"There’re a lot of clever politicians and smart politicians but there’re not many politicians with the courage to take a stand they know is unpopular," writes veteran Republican consultant Carter Wrenn on his blog, Talking About Politics.
"The other day, baffled by the raft of tax reform plans floating around the State Legislature, I asked an economist to explain the virtues of ‘consumption taxes’ to me – and he did in a simple way even an economic illiterate like me can understand: He said, Income is good, investment is good, saving is good – so tax them less; spending (consumption) is not so good – so tax it more.
"Senate Leader Phil Berger sees eye to eye with that economist and he means to reform North Carolina’s tax code to base it on ‘consumption taxes.’
"Now, if you’re an average guy studying the tax code, it looks like an irrational muddle. But if you’re a politician studying that same tax code it doesn’t look so irrational at all – instead it looks like the labyrinthine result of legions of smart politicians, over years, carefully calculating which taxes they could raise without getting voted out of office.
"For example, those politicians decided not to tax food because everybody eats. They decided not to tax prescription drugs because a lot of older people vote. The income tax code is ‘progressive’ because there’re fewer rich people than poor or middle class people. Farmers get the loopholes when they buy a tractor because rural politicians want to be friends with farmers.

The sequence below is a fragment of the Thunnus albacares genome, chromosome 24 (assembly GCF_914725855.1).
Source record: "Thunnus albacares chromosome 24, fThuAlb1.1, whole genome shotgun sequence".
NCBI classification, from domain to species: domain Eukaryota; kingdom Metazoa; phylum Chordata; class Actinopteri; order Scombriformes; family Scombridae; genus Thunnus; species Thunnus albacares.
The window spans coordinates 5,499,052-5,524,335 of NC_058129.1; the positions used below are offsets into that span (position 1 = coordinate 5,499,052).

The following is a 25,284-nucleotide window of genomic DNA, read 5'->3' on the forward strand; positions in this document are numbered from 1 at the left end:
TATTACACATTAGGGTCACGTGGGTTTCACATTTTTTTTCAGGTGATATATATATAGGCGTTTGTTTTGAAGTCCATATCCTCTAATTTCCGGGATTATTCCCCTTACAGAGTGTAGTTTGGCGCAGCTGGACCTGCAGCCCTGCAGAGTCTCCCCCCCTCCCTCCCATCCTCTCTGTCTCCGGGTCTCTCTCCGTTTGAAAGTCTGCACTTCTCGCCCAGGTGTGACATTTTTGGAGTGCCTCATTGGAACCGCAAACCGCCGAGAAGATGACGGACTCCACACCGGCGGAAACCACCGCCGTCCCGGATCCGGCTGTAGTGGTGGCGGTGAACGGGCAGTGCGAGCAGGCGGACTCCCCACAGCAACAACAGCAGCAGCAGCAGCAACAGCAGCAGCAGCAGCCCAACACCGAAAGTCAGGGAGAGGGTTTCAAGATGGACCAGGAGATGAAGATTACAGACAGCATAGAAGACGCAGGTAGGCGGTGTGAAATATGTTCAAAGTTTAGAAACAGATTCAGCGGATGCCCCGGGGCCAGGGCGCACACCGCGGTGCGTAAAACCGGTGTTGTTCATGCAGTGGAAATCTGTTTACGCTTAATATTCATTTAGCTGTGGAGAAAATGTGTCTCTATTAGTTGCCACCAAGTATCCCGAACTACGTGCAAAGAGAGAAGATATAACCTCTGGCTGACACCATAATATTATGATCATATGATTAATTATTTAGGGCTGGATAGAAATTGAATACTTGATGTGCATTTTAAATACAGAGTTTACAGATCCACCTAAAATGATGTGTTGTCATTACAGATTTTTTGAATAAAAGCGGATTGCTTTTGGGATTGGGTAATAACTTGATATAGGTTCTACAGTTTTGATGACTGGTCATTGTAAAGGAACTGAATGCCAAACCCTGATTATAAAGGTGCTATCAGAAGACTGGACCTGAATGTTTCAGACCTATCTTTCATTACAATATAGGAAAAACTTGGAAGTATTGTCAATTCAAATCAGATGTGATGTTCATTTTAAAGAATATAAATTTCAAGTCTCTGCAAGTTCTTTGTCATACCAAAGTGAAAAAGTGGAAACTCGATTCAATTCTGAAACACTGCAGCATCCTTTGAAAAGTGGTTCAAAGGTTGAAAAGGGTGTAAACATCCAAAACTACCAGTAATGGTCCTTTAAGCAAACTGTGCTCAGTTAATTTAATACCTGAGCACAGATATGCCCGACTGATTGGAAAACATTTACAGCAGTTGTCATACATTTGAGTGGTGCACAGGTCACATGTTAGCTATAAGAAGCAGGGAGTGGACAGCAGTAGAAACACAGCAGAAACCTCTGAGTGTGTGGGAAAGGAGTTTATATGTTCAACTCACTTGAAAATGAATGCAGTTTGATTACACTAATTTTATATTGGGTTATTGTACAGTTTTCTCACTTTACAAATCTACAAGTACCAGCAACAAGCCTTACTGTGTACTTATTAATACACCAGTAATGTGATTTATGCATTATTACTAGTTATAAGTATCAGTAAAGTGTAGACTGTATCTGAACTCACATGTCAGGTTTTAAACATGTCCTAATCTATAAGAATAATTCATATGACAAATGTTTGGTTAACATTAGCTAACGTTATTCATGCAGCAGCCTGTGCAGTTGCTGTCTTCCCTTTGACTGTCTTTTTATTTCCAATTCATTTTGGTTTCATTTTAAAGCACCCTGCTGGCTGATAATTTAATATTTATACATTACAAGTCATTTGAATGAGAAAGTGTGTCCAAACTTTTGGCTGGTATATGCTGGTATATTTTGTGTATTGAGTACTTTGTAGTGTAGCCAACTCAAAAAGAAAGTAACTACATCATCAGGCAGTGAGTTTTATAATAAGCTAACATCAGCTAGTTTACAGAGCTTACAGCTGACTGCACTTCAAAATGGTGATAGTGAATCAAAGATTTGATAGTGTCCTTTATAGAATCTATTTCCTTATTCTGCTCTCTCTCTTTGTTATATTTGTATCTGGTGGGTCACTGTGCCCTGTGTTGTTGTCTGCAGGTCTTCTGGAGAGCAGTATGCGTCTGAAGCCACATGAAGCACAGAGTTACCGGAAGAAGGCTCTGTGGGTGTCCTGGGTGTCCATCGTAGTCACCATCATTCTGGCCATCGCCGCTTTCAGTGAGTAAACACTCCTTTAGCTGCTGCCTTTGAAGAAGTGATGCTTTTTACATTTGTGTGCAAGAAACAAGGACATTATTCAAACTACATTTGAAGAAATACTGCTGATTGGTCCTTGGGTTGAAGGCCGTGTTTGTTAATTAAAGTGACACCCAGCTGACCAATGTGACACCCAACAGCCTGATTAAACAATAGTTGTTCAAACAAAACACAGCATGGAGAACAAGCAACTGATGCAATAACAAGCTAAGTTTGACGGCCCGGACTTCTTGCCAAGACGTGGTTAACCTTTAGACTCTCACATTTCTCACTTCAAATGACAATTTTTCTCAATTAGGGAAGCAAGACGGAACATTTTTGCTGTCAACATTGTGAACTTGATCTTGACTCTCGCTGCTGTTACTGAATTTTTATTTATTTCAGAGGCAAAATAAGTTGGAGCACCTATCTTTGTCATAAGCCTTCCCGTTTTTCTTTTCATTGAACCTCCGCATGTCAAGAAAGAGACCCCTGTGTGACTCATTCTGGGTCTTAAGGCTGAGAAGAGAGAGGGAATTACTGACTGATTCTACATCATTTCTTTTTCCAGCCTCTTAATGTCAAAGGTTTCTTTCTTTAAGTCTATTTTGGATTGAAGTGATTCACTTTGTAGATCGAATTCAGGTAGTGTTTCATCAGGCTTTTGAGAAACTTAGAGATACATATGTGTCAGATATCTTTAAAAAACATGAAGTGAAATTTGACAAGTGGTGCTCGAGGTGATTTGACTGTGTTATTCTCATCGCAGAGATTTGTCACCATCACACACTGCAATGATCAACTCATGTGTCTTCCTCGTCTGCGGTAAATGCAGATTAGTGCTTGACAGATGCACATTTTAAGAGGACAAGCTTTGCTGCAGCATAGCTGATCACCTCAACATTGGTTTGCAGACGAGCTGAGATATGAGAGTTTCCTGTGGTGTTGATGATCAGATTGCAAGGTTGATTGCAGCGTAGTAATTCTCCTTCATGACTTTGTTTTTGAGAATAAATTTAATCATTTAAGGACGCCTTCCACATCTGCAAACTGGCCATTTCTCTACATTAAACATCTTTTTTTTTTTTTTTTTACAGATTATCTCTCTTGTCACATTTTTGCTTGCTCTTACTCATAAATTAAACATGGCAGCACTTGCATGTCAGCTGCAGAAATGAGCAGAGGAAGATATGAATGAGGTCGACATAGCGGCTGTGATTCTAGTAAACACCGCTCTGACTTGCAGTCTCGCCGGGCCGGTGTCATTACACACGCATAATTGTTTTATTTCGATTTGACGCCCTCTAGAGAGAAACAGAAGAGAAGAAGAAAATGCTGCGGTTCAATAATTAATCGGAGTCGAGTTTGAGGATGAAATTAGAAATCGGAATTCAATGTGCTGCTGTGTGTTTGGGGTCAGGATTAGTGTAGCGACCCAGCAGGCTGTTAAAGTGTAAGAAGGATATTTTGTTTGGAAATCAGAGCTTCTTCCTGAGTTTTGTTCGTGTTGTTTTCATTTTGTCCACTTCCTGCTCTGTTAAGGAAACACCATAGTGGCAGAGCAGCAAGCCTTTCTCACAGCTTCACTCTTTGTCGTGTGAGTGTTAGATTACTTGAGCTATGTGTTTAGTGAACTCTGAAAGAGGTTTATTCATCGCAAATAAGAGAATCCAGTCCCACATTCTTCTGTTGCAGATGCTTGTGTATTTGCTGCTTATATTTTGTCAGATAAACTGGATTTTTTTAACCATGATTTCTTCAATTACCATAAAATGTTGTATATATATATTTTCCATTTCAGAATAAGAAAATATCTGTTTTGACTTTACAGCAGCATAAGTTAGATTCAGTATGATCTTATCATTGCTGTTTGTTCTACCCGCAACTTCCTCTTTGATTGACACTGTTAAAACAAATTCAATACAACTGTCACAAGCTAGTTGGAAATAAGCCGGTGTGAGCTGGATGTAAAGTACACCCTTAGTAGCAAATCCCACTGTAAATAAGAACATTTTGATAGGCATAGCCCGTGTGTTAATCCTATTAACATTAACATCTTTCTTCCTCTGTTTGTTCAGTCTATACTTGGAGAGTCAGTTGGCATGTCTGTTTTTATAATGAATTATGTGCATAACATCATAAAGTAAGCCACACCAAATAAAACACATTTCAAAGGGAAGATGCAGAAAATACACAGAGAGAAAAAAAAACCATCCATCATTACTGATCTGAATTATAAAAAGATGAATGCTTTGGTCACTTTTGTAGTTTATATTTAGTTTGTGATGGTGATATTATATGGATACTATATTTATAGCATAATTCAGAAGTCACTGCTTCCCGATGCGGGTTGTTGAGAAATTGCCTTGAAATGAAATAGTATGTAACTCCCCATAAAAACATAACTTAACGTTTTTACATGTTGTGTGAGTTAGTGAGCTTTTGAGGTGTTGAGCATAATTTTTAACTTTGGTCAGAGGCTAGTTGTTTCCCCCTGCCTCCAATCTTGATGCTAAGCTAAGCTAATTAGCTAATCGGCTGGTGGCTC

"The whole tax code, politically, is highly practical.
"And that’s a problem Senator Berger ran into head-on. Because to cut taxes on income and savings, but to do it he had to raise taxes consumption. And to do that he had to close what my economist friend calls tax ‘loopholes.’
"That’s logical. But it left Senator Berger facing a helluva fight. Because a senior citizen not paying sales taxes on his blood pressure medicine doesn’t see that as a ‘loophole.’ And neither do a whole welter of other groups who enjoy tax exemptions.
"For instance, the Association of Realtors doesn’t see the home mortgage deduction as a loophole. And it doesn’t see switching to consumption taxes as a cure to the housing industry’s doldrums. So it’s running one ad saying folks will pay 25% in sales taxes (consumption taxes) when they buy a home and another ad with a young man saying, It’s wrong to take away my money for tax reform.
"The Hospital Association doesn’t see exempting hospitals from paying sales taxes as a loophole either – so it’s weighed in, too, with an ad and website saying hospitals are fighting for their survival and closing their ‘loopholes’ is the worst kind of news for their patients.
"And, of course, the Democrats don’t like Senator Berger’s plan – they let fly roaring his idea of tax reform is ‘regressive’ and will tax the rich less and the poor more.
"So Senator Berger’s got a tiger by the tail. Before he’s done ‘closing loopholes’ there’s a fair chance he may be the most vilified elected official in North Carolina. But, anyway you look at it, you have to give Phil Berger credit: He’s no finger to the wind politician. People may be arguing for years whether he’s right or wrong – but, either way, you have to admit he’s got the rarest trait in politics: Courage."